CAMERA ROTATION LIGHT PAINTING
In most cases, the light painting artist will work with moving light in front of the camera. A not so widespread form of light painting is kinetic photography. Here, choreographed movements are made with the camera during the exposure. In most cases, the light sources are fixed and the traces of light are painted into the picture solely by the camera movements.
With quite simple equipment, rotations around the optical axis, as in the title picture, turning the zoom of the lens, panning to the left, right, up, down or also the rotations around the axis of the tripod head are conceivable here. For other directions of movement you need special equipment like sliders. That will not be the subject of this article, hardly anyone will have such equipment at home.
For this type of light painting, an absolutely firm stand of the camera is essential. If the light trails are to be clean and straight, the camera must not move during the exposure.
Short focal lengths are better suited for such pictures than long ones. The longer the focal length, the more you see small blurs; the light trails then run off track.
Basically, there are two ways of working. Either light traces are drawn by the movements of the camera or different steps are taken. To do this, the lens is covered in the meantime, i.e. during the movement. But combinations of both techniques in one shot can also be very exciting.
The “simplest” variant of choreographic photography. Simply because almost every photographer has a zoom lens in his possession. During the exposure of the Brandenburg Gate, I moved the zoom ring of the lens several times.
The zoom range does not have to be large, for the example picture I had a Tokina 19-35 mm on the Nikon D750. In order not to have too hard beginnings and ends of the light traces in the picture, I did not move the zoom all the way to the stop, but only to just before it and then immediately in the other direction again. In order to make the Brandenburg Gate more visible, I then exposed it for a few seconds without moving the zoom. For the second picture of the Brandenburg Gate, I covered the lens again and again and then exposed for a few seconds with the different focal lengths.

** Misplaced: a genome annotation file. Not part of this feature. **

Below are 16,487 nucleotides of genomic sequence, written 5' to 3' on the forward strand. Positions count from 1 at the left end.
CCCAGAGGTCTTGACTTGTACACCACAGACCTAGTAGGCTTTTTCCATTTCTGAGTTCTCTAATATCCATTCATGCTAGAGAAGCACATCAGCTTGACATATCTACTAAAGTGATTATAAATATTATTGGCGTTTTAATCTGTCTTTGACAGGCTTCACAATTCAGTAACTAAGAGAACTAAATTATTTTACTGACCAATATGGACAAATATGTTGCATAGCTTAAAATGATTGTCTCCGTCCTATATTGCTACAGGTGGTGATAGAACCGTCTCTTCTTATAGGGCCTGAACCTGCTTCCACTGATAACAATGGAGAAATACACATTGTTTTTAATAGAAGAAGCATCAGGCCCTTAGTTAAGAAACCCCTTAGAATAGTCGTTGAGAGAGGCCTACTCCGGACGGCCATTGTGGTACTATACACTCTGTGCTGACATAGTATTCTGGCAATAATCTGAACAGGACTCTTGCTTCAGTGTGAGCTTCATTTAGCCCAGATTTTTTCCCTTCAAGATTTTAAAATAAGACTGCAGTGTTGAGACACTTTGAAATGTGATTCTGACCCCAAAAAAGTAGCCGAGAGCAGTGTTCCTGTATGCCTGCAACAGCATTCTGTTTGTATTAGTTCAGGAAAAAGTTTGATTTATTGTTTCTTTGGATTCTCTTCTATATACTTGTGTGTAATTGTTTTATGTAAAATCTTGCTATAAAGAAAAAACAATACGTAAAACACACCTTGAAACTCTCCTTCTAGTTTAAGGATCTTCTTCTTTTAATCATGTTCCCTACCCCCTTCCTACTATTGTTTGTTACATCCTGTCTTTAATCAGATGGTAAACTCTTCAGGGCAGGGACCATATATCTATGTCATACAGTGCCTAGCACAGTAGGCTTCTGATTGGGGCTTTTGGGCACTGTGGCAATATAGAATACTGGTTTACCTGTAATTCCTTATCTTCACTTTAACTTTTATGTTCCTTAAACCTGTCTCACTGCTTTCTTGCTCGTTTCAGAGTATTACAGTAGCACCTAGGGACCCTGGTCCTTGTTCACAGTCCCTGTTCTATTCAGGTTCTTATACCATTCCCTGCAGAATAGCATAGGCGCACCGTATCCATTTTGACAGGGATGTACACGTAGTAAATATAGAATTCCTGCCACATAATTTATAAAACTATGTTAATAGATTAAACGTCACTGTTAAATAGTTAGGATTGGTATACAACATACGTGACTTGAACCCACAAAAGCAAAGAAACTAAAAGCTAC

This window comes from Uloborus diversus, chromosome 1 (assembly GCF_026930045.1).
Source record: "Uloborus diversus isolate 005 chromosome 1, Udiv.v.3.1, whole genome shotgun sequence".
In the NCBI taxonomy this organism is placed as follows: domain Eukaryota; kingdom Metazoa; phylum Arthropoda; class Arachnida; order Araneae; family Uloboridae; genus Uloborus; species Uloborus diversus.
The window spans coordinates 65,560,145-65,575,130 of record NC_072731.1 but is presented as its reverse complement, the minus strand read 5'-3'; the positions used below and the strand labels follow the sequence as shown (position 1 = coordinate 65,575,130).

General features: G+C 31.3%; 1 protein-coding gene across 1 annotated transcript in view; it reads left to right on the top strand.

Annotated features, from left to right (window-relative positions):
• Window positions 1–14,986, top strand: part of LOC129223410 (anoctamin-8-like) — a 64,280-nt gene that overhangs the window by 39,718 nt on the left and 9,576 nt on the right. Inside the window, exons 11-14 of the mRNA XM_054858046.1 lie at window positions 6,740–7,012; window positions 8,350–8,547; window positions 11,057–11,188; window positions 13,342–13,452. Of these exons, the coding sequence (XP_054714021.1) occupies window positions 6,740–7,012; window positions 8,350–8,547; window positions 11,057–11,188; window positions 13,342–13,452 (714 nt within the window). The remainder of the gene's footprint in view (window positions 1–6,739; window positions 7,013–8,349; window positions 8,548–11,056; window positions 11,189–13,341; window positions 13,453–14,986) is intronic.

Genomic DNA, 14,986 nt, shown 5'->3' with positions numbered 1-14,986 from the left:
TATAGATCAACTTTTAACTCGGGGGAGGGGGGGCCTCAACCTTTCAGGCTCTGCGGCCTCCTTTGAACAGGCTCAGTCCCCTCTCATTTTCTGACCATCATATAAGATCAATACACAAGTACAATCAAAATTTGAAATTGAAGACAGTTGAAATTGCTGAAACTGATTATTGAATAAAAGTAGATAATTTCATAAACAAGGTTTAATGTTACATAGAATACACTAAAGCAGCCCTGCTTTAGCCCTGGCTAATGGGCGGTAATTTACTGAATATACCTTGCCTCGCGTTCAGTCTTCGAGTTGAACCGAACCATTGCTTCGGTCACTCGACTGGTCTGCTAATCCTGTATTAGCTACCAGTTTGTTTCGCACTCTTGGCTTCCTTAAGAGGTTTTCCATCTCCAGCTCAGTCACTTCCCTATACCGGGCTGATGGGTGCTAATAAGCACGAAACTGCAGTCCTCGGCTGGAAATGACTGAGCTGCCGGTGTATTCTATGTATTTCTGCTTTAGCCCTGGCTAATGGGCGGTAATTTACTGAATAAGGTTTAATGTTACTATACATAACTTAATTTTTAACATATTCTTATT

ROTATION AROUND THE OPTICAL AXIS
In the meantime, this light painting technique has become quite widespread. Many artists work with a wide variety of tools, ideas and ways of working with the technique of camera rotation photography. The possibilities of creating impressive works of art with this technique are almost limitless. A quite simple variant is to take the picture in two parts, once the right way round and again upside down, i.e. rotated by 180°.
Of course, the number of steps can be increased. I usually expose for a few seconds, then cover the lens with a black opaque cap, rotate the camera a bit around the optical axis, then remove the cap again for a few seconds, and so on until I have completed one rotation. Even “incomplete” rotations can be quite exciting.
Rotating the Berlin Cathedral or even the town hall in Görlitz exactly in the centre of the head is anything but easy. Without a precise tool and meticulous alignment of the camera, such shots are not possible.
Movements such as tilting, inclining, changing the height or rotating around the fixed point of the camera on the tripod can also be used to create impressive effects in light painting. The creative possibilities are almost unlimited.
Depending on the effects you want to achieve in your light painting pictures with this technique, you will need various tools. In addition to your camera and at least one lens, you should take an opaque cap or hat with you. You can then cover your lens with this to be able to carry out movements “invisibly”. A (radio) remote trigger makes the work easier. I usually use a simple cable release for a few euros.
With the rickety, light travel tripod, you will hardly succeed in taking such pictures. An absolutely secure stand for the camera is essential for this kind of light painting. For most of the shots shown in this article, I used a Manfrotto 055 with 3 segments. It’s not exactly lightweight, and it won’t fit in my small backpack, but it’s very stable. The heavy DSLR with the heavy 14mm lens, all attached to the Camera Rotation Tool, is held securely. And, more importantly, I don’t have to worry about the tripod and camera falling over during light painting.
I put luminescent tape around the legs of the tripod so that I, and other people, don’t run into the camera in the dark.